Why Australia's Film, TV Business Has Hollywood Buzzing Again
The boom has sparked a boost in the quality and diversity of production and an increasing number of international projects and co-productions.
There's a frisson of excitement around Sydney's Fox Studios Australia, the likes of which hasn't been seen since X-Men Origins: Wolverine wrapped years ago. Leonardo DiCaprio and Tobey Maguire sun themselves during breaks from filming Baz Luhrmann's buzzy remake of The Great Gatsby, while extras -- men in black-tie evening wear, women in exquisite gowns and dresses -- stroll the 1920s-appointed lot.
At the same time, The X Factor Australia and Celebrity Apprentice are filming in smaller studios nearby, and Alex Proyas' dark epic feature Paradise Lost is in preproduction, with stars Bradley Cooper and Casey Affleck promising archangels and demons in January. Across town, director George Miller is putting the finishing touches on Happy Feet Two, and a couple of kilometers from the Fox lot is See-Saw Films, where Emile Sherman's best picture Oscar for The King's Speech lives -- the first such prize won by an Australian.
Australia's burgeoning production slate is billed as one of the world's biggest and most diverse, from indie films to studio pictures and from hard-edged festival fare like Julia Leigh's Sleeping Beauty to Kriv Stenders' 2011 breakout hit Red Dog, the eighth-highest-grossing Australian film of all time at the local box office.
What's driving the boom?
For the most part, it's three key incentives. Australia's locations incentive was increased to a 16.5 percent rebate in 2011, and its postproduction, digital and visual effects (PDV) incentive recently doubled to 30 percent. But only growing in popularity since its creation in 2007 is the producer offset, which provides a 40 percent tax rebate for features and 20 percent for TV projects with significant Australian content, which can include a mix of creative teams, cast and an Australia-based shoot.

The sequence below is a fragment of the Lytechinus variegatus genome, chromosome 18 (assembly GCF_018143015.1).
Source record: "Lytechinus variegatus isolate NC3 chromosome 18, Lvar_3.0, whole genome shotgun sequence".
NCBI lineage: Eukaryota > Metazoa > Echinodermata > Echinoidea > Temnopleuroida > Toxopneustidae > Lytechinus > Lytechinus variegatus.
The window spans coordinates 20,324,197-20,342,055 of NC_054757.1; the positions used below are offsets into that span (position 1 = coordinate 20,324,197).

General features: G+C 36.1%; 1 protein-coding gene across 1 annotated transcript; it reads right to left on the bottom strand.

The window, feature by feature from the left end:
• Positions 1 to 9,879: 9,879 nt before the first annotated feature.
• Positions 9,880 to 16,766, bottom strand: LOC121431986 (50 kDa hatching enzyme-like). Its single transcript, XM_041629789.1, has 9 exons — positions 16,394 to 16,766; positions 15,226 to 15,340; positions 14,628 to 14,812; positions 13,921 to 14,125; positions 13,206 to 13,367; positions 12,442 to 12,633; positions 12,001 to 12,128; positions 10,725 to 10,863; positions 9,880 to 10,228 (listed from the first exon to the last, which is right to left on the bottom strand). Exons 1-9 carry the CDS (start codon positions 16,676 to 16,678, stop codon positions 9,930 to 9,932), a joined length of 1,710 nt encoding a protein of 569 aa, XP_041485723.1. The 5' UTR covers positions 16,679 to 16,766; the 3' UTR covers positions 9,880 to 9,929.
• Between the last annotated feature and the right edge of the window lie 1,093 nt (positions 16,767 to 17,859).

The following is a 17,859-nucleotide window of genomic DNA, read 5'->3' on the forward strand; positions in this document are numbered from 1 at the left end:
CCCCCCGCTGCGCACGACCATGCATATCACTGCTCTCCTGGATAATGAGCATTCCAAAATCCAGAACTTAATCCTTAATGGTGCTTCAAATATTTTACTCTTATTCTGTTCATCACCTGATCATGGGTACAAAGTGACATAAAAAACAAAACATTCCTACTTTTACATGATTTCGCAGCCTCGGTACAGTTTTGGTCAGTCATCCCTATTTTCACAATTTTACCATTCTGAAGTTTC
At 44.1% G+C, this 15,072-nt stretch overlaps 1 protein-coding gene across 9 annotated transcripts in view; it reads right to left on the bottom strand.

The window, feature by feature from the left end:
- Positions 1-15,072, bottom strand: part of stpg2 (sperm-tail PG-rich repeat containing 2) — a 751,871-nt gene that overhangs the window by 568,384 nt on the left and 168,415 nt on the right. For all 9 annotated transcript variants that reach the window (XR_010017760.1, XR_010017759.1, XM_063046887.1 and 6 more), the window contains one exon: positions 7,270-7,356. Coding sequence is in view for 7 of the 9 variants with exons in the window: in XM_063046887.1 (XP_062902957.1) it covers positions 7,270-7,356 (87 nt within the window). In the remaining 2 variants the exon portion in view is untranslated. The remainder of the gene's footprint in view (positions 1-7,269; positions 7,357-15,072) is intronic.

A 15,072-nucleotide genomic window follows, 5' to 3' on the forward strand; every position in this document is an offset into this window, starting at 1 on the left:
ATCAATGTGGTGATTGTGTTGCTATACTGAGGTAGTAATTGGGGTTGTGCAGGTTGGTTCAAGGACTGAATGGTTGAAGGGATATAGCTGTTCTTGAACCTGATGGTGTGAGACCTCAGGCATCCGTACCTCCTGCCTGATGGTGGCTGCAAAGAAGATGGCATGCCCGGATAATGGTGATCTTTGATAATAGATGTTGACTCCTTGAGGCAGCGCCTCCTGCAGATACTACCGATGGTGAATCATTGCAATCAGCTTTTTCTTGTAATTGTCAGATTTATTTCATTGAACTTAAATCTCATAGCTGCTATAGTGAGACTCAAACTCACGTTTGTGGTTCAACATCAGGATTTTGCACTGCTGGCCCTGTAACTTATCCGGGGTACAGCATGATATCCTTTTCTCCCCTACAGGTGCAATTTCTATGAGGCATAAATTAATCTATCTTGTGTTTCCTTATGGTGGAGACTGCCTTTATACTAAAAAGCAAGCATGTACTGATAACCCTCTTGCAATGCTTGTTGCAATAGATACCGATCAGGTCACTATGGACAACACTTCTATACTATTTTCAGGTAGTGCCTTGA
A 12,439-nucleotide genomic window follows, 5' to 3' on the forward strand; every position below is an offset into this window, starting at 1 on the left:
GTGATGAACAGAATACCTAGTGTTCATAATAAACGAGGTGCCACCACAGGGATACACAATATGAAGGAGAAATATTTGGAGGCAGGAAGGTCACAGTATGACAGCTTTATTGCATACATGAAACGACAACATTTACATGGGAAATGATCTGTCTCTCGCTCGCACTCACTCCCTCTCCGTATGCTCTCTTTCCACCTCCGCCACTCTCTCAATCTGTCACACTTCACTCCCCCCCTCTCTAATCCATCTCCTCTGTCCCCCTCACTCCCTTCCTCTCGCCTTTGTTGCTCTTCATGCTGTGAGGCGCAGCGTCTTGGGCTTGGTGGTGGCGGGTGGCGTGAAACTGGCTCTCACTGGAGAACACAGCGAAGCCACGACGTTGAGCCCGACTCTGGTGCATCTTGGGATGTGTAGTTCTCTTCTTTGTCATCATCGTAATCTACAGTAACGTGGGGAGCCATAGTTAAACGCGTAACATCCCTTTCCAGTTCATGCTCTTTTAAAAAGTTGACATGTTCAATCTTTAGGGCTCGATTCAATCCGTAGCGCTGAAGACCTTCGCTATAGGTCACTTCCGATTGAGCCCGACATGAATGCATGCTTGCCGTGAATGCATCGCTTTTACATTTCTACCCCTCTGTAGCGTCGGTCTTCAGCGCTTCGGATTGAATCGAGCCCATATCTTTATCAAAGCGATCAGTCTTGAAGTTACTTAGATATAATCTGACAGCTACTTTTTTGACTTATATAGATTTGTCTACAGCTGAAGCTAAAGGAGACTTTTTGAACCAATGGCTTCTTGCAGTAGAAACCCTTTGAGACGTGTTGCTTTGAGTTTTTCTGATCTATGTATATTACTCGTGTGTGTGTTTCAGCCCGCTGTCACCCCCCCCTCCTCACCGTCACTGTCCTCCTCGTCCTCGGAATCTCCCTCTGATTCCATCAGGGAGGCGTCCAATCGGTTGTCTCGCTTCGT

Many here say the incentives have boosted the quality and diversity of production and, vitally, attracted an increasing number of international projects and co-productions. More importantly, they are bringing home Australian talent to make those projects.
"It's had a major role in attracting internationally recognized Australian talent back home and has shifted the level of production to more sophisticated, robust feature films," says Tania Chambers, the outgoing CEO of agency Screen NSW. "High-end studio fare has been quite dramatic and fundamental to the strength of the Australian screen industry, so the impact of the U.S. dollar has been minimized while the indie midrange sector has woken up."
Adds Brian Rosen, president of the Screen Producers Association of Australia: "The idea of the producer offset is to build relationships with people who are well-financed, which really means Hollywood or some of the major players in London and Europe like Gaumont and Pathe. It was always going to take time for that to happen, but we are getting there."
Some using the offsets are working to meet the notion of what an "Australian film" means in 2011. Case in point: Who would have thought an adaptation of F. Scott Fitzgerald's great American novel Gatsby, with its Long Island setting and flapper-culture backdrop, would shoot here?
With the offsets, state government incentives and Luhrmann's insistence that Gatsby be made in his hometown, Fox Studios Australia is bringing to life 1920s America and the fictional towns of East Egg and West Egg while still qualifying as an "Australian production": Luhrmann's creative team at his Bazmark Inq shingle, including the writers, department heads and producers, is made up mostly of Australians, and key roles are played by Aussie actors Joel Edgerton and Elizabeth Debicki.
Australia's secretive tax laws prevent projects that receive offsets from being identified, but pundits say Gatsby's reported $120 million budget will actually be $80 million thanks to incentives. That's more than enough to overcome the Australian dollar's high value against the U.S. dollar, which has proved difficult for local production the past few years.